The last part of the section ends with the disciples preaching, Jesus ascending to the right hand of God, and promising to work with us. This beautiful addition to Mark gives us one last piece of hope as we continue to live in a world of terror….We do not work alone. Jesus is Immanuel, the one who is with us. We do not derive our energy from our own power but are filled and equipped by his Spirit. This last statement also means there is still much work to do. As the church, while we mourn with those who have endured unspeakable pain, we cannot simply grieve at a distance. We, like the disciples, share the commission to preach this radical good news.  For it is at the heart of suffering that the church must always be.  For the heart and mission of the church mirrors the heart and cruciform mission of Jesus. In this longer addition to Mark, we find comfort in the one who shares our sorrow, works with us, and seeks to redeem our deepest darkness through sacrificial love.

  1. Wright, N.T.,  Simply Christian: Why Christianity Makes Sense (New York: HarperCollins Publishers), 2006.

Ascension: The Locus of Atonement in Hebrews

David Moffitt made his mark on the world of biblical studies with his impressive dissertation Atonement and the Logic of Resurrection in the Epistle to the Hebrews.” In it, he argues against the long-standing viewpoint that Jesus’ resurrection plays little role in the soteriology of the book of Hebrews. Most modern scholars have seen the crucifixion, through the lens of a sacrificial typology, as the primary place and moment of Jesus’ atoning work. Moffitt largely builds on the work of Old Testament scholars who have proven that 1) the atonement accomplished by blood offerings like Yom Kippur were not focused on the actual slaughter of the animal but on the presentation/sprinkling of the blood and that 2) the blood represents the life of the sacrifice and not its death. Thus, using a typology of Yom Kippur, Jesus’ sacrifice triggers a series of events that leads to atonement, but is itself not sufficient or primary in the accomplishment of atonement. Moffitt uses these conclusions to argue for the primacy and importance of the resurrection in the book of Hebrews (see a good summary and review here).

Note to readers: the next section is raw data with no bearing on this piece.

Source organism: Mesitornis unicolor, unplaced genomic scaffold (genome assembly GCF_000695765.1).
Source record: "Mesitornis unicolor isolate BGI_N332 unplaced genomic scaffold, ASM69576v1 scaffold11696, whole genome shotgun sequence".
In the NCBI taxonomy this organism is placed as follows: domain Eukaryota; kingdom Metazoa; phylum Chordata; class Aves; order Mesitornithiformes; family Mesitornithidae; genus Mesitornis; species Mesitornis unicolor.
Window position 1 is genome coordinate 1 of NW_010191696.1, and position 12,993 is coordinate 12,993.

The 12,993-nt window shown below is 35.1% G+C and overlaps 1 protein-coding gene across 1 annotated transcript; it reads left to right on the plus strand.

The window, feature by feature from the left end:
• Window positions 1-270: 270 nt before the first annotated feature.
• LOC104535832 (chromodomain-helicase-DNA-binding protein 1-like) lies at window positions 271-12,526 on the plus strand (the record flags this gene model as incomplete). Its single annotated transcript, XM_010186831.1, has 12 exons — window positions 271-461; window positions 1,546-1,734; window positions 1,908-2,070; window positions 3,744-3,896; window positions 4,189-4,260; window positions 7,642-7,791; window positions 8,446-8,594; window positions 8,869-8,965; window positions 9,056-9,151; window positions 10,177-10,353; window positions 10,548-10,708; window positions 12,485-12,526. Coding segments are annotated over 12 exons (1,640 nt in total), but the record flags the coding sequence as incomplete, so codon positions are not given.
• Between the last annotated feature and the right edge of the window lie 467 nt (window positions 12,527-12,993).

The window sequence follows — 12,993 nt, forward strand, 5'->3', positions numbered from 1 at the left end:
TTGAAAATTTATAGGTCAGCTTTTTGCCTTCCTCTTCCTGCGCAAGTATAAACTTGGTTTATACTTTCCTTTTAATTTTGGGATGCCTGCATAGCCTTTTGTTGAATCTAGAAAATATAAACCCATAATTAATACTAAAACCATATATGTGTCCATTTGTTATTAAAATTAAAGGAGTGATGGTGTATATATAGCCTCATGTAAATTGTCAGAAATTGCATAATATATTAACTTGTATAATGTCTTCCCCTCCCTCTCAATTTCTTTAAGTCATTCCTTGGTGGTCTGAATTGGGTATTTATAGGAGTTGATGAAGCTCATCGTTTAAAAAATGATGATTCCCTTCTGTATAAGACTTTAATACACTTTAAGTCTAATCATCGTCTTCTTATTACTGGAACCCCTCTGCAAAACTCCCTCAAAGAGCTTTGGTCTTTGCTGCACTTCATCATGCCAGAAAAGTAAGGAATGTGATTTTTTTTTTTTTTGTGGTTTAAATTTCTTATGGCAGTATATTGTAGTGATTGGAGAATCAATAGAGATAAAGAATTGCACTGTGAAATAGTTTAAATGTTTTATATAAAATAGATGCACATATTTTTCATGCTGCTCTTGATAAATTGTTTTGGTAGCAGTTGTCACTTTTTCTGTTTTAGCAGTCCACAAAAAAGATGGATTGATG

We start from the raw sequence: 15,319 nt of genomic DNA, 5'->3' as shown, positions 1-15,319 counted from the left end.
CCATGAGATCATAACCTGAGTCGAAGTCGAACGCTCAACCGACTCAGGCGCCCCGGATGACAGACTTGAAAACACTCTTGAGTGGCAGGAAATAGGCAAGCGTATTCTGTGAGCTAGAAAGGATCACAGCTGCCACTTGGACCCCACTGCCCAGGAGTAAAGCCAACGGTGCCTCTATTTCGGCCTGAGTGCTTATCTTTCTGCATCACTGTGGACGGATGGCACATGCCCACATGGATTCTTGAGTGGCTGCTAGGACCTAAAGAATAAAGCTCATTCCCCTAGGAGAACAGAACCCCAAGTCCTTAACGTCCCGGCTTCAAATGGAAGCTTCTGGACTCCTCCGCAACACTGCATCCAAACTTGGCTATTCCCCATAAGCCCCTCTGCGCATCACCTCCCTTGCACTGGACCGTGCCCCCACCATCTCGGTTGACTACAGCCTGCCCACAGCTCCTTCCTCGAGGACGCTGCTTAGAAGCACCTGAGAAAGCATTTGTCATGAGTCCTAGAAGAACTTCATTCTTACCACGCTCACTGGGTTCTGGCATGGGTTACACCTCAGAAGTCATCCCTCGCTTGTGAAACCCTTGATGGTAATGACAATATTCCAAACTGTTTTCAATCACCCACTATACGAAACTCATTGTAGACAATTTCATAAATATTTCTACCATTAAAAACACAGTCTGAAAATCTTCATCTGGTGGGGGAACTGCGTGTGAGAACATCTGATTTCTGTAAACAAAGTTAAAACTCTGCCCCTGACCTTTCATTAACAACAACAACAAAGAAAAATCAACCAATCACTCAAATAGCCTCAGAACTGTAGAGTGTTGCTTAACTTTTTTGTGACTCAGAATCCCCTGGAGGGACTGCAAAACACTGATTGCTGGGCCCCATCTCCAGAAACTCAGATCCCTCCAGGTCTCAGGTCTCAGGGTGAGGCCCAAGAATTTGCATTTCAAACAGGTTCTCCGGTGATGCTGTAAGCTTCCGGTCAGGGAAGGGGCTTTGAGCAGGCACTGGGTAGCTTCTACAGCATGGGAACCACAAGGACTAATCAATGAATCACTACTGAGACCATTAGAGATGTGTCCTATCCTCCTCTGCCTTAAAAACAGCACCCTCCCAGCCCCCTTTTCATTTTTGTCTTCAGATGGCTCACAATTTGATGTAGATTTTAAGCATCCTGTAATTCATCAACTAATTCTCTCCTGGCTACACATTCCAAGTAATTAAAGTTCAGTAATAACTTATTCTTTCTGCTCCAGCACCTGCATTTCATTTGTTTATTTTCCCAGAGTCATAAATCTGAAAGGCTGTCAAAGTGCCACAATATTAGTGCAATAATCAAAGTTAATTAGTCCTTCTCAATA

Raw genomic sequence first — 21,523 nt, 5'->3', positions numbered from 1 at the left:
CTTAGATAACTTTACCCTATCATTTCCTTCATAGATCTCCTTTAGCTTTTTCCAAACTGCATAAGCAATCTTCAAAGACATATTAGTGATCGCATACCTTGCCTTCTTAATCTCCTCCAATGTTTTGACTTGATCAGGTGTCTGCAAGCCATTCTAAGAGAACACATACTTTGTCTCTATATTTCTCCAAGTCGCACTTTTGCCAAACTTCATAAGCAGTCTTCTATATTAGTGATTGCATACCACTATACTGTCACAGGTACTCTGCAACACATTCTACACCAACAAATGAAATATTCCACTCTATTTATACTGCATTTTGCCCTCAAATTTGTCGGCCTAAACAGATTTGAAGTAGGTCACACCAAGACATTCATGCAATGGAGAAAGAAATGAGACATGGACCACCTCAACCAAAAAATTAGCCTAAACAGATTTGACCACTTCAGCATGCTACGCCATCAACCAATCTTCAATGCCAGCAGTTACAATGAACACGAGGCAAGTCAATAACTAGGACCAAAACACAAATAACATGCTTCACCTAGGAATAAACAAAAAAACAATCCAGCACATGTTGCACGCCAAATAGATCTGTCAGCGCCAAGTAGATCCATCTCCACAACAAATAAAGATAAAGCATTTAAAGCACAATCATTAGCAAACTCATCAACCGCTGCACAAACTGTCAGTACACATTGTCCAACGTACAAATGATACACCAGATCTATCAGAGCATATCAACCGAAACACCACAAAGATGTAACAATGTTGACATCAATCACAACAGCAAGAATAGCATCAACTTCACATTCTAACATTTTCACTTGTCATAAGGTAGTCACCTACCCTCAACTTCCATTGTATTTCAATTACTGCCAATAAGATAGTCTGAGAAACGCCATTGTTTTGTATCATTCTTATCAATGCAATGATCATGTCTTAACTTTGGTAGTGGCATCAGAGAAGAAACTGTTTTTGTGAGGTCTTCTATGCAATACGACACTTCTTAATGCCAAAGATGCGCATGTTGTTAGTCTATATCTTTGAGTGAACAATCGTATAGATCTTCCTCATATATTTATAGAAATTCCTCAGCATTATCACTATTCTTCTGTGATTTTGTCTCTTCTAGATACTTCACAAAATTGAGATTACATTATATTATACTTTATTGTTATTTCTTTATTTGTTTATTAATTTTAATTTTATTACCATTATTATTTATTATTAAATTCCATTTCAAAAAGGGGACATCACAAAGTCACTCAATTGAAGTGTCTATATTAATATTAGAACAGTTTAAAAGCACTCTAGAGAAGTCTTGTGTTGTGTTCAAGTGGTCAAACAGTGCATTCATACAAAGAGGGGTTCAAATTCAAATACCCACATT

While I think Moffitt is largely on the right track and much of his exegetical work on Hebrews is incredibly important, I can’t help but wonder if there is a glaring flaw in his conclusion. That is, Jesus’ bodily resurrection does not guarantee or accomplish atonement (in Hebrews itself or in Moffitt’s reading of Hebrews). It is the ascension of the bodily resurrected Christ into Heaven which does this – as he presents his blood in the actual Holy of Holies. A post-crucifixion embodied life is certainly necessary for this, but is itself just an event in the process which leads to the atonement. A resurrected Jesus, still walking around on earth, has not truly accomplished atonement according to the typology utilized in the book of Hebrews. At many points, Moffitt seems to recognize and appreciate this, yet it never seems to make a big enough impression to truly shape his conclusion.

I preached a sermon series last year on the doctrine of the Ascension, a doctrine that is mind-bogglingly  overlooked by many churches and theologians. Western churches and theologians usually tack the Ascension on as an afterthought to the Resurrection (at best), without giving thought to the specific theological work that it accomplishes and continues to accomplish in the theo-drama of God’s redemptive plan through Christ and the Spirit.  As I studied and prepared for the series, I realized how little I knew about the biblical and theological significance of the Ascension and, even more sadly, how little significant scholarship has been written about it.

However, Hebrews stands out among all of our canonical literature as exalting the Ascension as the praiseworthy and effectual moment of atonement. In fact, the data made me go back and listen to a sermon series I preached through the book of Hebrews years before and, to my embarrassment, I practically overlooked (or downplayed) the endless references to the Ascension. Like the scholars Moffitt critiques, my attention was so focused on the crucifixion (largely because of a poor understanding of the levitical sacrificial system) that I could hardly muster the cognitive or theological energy to look anywhere else.

Now, however, not only do I see the importance of the resurrection in the book of Hebrews – I also see the locus of atonement as happening in heaven at the time of the ascension. Why do we give so little attention to the  ascension as opposed to the crucifixion and resurrection of Jesus? Maybe because it is more theological and metaphysical? Maybe because we’ve overlooked its importance in the Scriptures? Regardless, I can no longer deny this truth: THE ASCENSION MATTERS. While the incarnation, life and ministry, death, and resurrection of Jesus are all vitally important to God’s work of salvation and to our faith – the ascension must be understood as equally important and praiseworthy.

What do you think?

Have you noticed a tendency in churches or theology to overlook or downplay the importance of Jesus’ ascension?
If so, why do you think that is?

Do you agree that perhaps there is more biblical and theological weight put on the work of Jesus’ ascension than is often recognized?

Where else, other than Hebrews, might we be downplaying the importance of the ascension in the canonical literature?